WASHINGTON, PA (April 4, 2012)—It’s a story about stories, a new book about human beings’ need to tell tales and immerse themselves in a world of fantasy and make-believe.
In The Storytelling Animal: How Stories Make Us Human, author Jonathan Gottschall, adjunct English professor at Washington & Jefferson College (W&J), argues that human beings never outgrow a need to tell stories, and that stories are a way of rehearsing life’s complex social problems.
“We spend more time in story telling that anywhere else. Gottschall said. “Dreams, literature, fantasy, music, television—these and other forms of storytelling really saturate our lives.”
The idea for the book, Gottschall explains, occurred to him while he was listening to a country music song while driving (Chuck Wicks’ “Stealing Cinderella”). The song, or story, is about a young man asking for his girlfriend’s hand in marriage. The father makes the young man wait in the living room, where he sees pictures of his girlfriend as a child (“she was playing Cinderella/she was riding her first bike”). And the young man realizes he is taking something precious from the father—he is stealing Cinderella. A father of two daughters himself, Gottschall broke down and cried.
“How bizarre it is that when we experience a story, whether in a book, a film, or a song, we allow ourselves to be invaded by the teller? This book uses insights from biology, psychology, and neuroscience to try to understand what happened to me on that bright fall day,” Gottschall writes in the preface to the book.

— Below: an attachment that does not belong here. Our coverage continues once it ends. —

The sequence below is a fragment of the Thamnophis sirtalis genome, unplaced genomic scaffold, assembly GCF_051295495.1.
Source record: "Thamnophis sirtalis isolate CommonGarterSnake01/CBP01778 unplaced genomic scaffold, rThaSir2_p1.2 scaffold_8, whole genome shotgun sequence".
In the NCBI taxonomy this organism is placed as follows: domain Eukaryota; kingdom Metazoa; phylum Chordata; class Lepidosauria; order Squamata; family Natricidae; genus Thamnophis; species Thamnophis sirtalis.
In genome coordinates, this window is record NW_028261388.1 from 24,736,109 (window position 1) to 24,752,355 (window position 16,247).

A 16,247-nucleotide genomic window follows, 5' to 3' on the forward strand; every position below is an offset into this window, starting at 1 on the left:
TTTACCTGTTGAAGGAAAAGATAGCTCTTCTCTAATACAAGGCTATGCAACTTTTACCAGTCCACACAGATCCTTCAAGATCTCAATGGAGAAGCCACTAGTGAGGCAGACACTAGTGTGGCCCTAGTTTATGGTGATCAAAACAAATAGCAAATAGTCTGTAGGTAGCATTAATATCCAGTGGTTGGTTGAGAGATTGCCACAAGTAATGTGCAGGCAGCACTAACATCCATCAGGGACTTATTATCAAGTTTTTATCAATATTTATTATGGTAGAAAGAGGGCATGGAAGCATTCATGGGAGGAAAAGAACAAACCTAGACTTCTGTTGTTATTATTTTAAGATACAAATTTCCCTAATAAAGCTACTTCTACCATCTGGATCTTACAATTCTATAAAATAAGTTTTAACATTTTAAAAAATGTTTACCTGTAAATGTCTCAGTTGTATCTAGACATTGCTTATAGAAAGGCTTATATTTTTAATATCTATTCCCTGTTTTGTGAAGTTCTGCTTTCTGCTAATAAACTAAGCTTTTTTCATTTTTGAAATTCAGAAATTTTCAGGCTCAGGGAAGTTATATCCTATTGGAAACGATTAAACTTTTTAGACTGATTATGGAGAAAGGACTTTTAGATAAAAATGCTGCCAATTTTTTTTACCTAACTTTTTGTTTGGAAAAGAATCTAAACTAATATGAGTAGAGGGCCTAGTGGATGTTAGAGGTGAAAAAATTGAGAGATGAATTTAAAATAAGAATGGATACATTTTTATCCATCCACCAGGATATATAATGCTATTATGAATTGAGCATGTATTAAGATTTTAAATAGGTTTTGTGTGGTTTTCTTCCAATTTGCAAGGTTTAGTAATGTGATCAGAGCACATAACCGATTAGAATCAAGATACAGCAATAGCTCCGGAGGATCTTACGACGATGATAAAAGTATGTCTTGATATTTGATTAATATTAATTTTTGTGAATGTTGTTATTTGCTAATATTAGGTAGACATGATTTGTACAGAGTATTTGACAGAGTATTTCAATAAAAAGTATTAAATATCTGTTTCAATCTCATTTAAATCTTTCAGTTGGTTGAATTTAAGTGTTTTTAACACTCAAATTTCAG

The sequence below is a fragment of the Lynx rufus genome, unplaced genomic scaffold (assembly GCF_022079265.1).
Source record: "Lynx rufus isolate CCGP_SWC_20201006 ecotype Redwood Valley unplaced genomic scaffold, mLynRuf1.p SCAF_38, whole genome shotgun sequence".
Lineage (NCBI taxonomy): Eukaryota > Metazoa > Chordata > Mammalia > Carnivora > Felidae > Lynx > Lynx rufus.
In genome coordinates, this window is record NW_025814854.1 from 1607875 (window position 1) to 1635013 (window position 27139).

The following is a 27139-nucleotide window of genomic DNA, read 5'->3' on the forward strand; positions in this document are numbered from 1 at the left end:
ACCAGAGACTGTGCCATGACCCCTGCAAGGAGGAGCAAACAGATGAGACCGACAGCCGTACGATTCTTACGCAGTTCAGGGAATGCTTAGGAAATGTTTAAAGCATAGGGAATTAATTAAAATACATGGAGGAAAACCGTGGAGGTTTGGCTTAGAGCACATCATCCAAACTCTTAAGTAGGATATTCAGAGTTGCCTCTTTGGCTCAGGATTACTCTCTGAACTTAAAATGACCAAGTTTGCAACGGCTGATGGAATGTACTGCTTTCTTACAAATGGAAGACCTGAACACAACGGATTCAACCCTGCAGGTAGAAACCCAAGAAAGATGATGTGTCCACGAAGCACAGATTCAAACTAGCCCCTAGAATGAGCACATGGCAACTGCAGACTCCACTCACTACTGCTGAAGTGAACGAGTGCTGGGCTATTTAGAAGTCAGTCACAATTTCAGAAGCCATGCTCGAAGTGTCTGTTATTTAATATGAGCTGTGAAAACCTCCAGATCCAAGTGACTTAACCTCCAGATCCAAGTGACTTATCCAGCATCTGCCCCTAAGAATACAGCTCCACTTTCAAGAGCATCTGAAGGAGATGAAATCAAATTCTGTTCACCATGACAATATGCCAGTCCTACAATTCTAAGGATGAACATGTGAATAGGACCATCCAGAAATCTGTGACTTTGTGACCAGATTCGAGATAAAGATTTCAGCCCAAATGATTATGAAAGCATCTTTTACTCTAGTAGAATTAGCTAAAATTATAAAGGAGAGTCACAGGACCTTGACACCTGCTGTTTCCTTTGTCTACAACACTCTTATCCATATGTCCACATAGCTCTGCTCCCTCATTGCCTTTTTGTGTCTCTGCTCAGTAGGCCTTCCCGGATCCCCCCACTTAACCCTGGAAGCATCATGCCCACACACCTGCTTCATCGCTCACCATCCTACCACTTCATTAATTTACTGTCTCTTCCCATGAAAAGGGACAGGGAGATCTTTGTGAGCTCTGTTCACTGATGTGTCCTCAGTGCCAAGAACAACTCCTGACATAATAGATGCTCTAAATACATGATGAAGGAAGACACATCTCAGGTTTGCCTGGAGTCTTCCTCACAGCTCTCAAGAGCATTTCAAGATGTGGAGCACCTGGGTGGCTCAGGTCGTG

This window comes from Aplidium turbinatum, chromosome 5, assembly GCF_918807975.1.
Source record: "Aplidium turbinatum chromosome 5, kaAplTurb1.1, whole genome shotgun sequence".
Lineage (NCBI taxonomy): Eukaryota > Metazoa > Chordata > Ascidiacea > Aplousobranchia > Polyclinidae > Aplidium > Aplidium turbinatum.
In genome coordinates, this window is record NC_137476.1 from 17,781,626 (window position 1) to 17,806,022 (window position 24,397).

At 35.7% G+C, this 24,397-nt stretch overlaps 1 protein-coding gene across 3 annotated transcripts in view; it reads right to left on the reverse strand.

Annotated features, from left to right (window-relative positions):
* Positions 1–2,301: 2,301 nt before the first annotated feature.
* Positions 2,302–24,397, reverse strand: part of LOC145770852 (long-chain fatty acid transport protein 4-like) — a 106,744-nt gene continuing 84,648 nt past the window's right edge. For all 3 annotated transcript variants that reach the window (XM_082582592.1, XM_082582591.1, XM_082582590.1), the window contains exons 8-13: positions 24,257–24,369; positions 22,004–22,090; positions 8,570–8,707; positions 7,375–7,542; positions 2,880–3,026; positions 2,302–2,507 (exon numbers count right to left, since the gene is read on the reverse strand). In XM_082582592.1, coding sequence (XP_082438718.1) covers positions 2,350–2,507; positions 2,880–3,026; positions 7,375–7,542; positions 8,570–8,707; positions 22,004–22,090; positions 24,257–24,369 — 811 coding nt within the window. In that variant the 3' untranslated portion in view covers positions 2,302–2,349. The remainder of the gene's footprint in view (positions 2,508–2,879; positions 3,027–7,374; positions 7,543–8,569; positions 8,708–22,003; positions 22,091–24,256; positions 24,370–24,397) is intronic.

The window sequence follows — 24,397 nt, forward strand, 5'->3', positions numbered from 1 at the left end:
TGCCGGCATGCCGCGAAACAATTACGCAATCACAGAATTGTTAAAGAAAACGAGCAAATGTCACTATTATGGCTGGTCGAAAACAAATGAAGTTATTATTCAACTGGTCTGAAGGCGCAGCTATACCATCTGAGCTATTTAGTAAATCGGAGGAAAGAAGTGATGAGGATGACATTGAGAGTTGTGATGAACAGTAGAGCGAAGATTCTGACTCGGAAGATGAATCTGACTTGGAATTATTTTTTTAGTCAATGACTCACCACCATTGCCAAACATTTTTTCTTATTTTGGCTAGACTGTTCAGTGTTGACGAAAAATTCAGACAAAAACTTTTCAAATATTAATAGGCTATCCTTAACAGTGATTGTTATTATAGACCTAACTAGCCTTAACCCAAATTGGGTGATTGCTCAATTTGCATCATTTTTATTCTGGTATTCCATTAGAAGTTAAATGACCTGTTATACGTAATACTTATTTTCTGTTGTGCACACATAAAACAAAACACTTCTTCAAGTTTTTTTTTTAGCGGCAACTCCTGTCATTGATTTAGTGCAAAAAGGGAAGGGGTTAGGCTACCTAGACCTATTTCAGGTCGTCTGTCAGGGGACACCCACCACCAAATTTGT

At the heart of the book, Gottschall tries to explain humanity’s attraction to the imaginative realm he calls Neverland. “Why are humans addicted to Neverland? How did we become the storytelling animal?”
Gottschall looks at dreams, religion and children’s pretend play as he examines different types of stories.
“People have an appetite for stories, for consuming them, for telling them. It’s part of what makes human beings special, part of what sets us apart.” he said.
Gottschall also investigates how stories are built around conflict and how in Neverland, human beings tend to be attracted to unpleasant things, to threats and problems.
“Only humans tell stories. Story sets us apart. For humans, story is like gravity: a field of force that surrounds us and influences all of our movements. But, like gravity, story is so omnipresent that we are hardly aware of how it shapes our lives. I wanted to know what science could tell us about humanity’s strange, ardent love affair with story,” he added.
The book is available and has already received a number of rave reviews, including one in O Magazine. For more information, listen to Gottschall discuss his book with the campus community or visit www.jonathangottschall.com.